Simply hold a clean lens of your sunglasses very close to your camera phone when you take your photograph. You may have to rotate your sunglasses to get the maximum effect. It all depends on the angle of the sun at the time of your photo.
You can improve your composition technique by using the rule of thirds. Use this technique as a guide not an absolute rule to follow. As humans, there is something within us that finds viewing 3 subjects or subjects that have 3 zones naturally appealing.
Your camera has an option to view a 3 by 3 grid to help you improve your photos composition. The frid won;t appear on your photos, only on your camera LCD screen. Take a quick look at how the rule of third works.
You'll get a quick lesson on using this guideline and your photography will improve. Just go into your cmaera phone's settings and select show 3x3 grid.
The biggest complaint I hear about cell phone photos is that they come out blurry. This can be caused by camera or subject movement or by focusing issues. Particularly when you're shooting in darker lighting situations, you mobile phone camera slows down the shutter speed to let in enough light for a good exposure.
This can blur your photo. You can combat this by using a solid object to support your camera while your taking your photo. Any stationary object that can support you as you gently leaning on or up against will do, provided it is stable and stationary.
There are also a ton of options for tripods and tripod adapters specifically designed for cell phone photography.
One of the biggest mistakes we can make as cell phone photographers is to take our photos from the normal eye-level perspective.
One of the first lessons I teach in my photography workshops is how to dramatically change the impact of a photograph by choosing a unique perspective.
You can accomplish this by changing the height you have your camera held as well as the angle and the distance to your subject. Take a quick skim of this post that covers composition in detail and the tips on using perspective to your advantage.
The second biggest complaint about camera phone picture is that they're too dark. Either the faces of people are too dark because they lighting is coming from behind them or the entire scene is too dark.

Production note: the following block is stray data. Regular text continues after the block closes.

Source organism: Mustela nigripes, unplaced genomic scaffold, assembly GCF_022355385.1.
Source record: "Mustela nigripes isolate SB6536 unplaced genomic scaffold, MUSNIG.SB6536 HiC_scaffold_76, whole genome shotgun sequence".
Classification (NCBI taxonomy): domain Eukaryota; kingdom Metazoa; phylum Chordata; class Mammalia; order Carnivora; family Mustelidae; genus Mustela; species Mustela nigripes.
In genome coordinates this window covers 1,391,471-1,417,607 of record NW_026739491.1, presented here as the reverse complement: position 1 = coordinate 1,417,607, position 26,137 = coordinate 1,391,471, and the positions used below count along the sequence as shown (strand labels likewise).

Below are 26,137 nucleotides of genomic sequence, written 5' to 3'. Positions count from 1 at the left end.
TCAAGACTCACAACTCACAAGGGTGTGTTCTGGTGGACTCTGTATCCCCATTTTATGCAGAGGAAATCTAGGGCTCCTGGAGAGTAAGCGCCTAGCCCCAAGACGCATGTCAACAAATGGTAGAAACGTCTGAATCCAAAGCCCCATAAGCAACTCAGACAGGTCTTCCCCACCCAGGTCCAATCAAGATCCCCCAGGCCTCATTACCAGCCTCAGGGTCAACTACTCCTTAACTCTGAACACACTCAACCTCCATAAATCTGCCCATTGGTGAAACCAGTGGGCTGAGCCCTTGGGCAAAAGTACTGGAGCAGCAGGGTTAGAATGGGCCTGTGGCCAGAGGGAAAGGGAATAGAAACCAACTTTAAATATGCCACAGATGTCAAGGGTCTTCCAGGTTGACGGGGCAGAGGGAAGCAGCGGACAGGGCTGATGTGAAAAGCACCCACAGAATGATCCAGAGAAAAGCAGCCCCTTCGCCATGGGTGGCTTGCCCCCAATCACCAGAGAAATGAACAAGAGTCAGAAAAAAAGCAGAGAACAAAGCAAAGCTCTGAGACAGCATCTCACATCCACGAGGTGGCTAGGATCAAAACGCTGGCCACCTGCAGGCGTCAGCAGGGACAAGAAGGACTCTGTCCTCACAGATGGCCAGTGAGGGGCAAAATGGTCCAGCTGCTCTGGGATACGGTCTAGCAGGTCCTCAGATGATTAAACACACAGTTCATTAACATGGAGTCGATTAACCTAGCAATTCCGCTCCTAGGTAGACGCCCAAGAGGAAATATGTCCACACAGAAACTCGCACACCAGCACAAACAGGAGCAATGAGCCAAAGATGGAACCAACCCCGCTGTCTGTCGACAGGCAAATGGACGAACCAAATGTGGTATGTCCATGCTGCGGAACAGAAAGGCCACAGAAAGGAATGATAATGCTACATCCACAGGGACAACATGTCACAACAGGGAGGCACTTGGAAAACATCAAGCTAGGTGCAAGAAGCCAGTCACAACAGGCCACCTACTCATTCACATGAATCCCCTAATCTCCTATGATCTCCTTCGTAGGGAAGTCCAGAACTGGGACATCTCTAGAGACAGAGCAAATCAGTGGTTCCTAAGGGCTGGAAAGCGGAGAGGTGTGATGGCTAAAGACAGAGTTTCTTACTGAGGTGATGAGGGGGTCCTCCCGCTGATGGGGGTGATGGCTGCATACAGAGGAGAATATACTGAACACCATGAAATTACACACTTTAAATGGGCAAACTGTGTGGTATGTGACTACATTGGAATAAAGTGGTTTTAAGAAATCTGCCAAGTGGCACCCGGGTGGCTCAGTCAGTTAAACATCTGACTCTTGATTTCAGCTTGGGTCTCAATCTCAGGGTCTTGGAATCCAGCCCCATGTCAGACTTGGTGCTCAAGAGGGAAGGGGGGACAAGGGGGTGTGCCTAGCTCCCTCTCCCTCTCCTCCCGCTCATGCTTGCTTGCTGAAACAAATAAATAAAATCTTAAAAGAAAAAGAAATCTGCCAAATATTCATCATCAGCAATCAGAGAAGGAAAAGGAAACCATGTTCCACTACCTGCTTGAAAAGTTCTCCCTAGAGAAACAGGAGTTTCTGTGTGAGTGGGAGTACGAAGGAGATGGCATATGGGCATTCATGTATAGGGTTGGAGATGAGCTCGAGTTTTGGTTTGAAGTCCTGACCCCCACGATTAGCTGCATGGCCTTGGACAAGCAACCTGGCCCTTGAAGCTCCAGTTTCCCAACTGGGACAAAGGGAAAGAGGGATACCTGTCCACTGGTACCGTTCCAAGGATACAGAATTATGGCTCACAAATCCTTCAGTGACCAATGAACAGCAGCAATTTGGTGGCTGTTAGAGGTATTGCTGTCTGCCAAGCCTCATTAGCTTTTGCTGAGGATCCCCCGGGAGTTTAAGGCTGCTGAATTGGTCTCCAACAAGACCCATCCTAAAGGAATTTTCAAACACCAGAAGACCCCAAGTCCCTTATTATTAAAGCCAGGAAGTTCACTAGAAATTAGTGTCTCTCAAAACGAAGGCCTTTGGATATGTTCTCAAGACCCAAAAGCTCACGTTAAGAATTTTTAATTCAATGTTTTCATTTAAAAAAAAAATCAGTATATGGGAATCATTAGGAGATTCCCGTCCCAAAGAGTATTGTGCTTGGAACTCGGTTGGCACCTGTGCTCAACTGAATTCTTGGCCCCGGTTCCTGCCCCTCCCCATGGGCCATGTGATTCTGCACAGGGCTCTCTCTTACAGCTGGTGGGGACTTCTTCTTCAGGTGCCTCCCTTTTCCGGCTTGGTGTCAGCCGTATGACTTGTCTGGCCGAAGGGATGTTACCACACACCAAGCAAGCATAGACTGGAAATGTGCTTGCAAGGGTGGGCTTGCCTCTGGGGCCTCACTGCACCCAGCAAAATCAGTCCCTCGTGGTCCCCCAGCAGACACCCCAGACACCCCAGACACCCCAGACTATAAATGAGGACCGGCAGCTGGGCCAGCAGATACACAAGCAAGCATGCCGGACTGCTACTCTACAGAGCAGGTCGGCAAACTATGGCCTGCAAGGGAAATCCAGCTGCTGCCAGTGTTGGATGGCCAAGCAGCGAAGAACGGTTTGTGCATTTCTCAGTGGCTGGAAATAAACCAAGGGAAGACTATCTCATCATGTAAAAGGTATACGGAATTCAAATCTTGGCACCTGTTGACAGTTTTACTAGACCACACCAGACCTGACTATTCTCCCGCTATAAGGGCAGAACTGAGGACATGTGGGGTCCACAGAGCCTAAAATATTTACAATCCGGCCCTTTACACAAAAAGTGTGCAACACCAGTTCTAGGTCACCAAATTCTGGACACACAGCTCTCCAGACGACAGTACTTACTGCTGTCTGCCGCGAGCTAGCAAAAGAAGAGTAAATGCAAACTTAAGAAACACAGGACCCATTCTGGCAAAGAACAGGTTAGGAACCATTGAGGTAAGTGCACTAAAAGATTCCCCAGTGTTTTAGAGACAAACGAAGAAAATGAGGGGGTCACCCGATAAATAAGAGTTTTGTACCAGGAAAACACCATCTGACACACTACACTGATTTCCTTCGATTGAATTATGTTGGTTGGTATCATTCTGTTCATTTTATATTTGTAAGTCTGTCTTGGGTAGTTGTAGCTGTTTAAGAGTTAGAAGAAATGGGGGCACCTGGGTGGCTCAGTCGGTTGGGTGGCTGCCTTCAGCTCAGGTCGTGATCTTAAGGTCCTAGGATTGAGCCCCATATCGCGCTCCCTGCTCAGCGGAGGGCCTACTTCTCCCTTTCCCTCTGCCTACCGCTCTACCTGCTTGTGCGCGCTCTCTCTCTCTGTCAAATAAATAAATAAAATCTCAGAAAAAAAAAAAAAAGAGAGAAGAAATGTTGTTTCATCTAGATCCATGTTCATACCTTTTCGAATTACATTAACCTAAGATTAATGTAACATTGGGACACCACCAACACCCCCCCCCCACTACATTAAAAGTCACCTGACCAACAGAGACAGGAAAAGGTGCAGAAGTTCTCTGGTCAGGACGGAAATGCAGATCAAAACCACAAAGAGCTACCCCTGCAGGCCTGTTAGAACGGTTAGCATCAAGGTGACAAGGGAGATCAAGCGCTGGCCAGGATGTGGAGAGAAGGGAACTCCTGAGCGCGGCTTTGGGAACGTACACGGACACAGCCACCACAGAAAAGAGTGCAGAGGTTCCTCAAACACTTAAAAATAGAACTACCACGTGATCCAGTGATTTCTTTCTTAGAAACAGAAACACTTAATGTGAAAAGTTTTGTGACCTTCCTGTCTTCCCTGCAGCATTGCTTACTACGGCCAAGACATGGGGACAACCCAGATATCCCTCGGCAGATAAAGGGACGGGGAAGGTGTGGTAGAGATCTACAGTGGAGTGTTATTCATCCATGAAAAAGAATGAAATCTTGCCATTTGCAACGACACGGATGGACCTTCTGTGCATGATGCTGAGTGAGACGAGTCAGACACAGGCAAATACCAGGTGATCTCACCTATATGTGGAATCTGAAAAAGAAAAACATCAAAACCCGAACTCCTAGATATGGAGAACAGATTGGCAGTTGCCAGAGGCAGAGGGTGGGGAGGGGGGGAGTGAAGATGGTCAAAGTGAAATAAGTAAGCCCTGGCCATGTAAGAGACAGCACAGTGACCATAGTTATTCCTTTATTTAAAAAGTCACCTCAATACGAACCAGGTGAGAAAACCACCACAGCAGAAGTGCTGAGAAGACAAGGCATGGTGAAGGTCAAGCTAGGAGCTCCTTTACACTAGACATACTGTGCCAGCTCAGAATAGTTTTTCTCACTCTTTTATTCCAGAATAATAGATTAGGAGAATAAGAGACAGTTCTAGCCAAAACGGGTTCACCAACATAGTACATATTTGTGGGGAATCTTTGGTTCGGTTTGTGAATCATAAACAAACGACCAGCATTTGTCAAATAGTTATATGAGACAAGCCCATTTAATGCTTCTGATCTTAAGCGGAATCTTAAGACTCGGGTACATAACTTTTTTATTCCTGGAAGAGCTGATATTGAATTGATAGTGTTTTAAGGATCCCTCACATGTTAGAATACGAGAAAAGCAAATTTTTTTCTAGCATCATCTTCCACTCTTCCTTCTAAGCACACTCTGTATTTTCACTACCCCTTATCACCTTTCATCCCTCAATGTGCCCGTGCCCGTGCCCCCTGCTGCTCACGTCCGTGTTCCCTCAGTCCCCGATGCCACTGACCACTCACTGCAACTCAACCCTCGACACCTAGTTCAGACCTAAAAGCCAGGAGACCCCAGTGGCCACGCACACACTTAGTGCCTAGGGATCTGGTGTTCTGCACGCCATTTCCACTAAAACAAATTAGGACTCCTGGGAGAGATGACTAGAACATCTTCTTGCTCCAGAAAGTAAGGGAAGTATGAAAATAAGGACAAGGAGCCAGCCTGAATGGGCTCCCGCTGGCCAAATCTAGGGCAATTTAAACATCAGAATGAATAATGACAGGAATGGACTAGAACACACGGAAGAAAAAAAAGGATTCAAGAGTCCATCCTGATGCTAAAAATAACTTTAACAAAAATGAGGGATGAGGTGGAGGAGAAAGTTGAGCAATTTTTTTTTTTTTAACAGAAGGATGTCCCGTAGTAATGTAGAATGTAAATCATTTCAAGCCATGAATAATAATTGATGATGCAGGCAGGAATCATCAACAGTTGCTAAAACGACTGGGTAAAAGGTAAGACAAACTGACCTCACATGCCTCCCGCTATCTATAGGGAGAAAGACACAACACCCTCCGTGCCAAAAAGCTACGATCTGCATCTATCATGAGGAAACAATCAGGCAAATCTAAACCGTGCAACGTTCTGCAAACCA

One solution is to change the setting on your cell phone's flash. Although they're not very powerful, the flash on your camera may help to brighten up the darker areas of your photo at least somewhat.
Strong backlighting, like shooting with a window as the background, can sometimes fool your camera's auto exposure meter and result in a darkly lit main subject. You can set your camera's phone to use the flash automatically or even all the time to help provide more even lighting.
The big thing for you to get into a habit of doing is simply observing where the light is coming from when you look at the scene in front of you.
Thanks to technology, cell phone cameras have taken huge leaps in the potential quality of the photos you can create. If you use a phone that was built within the last 2 years you've got plenty of technology built into your camera phone. Here is an article on choosing the Best Cell Phone Camera.
Combine these tips for better camera phone pictures with the tips and techniques in the other articles on taking digital photography and you're going to get some great photos.
If you haven't read the original article on cellular phone camera tips, you can access it here: Cellular Phone Camera Tips.
Keep shooting and stay inspired!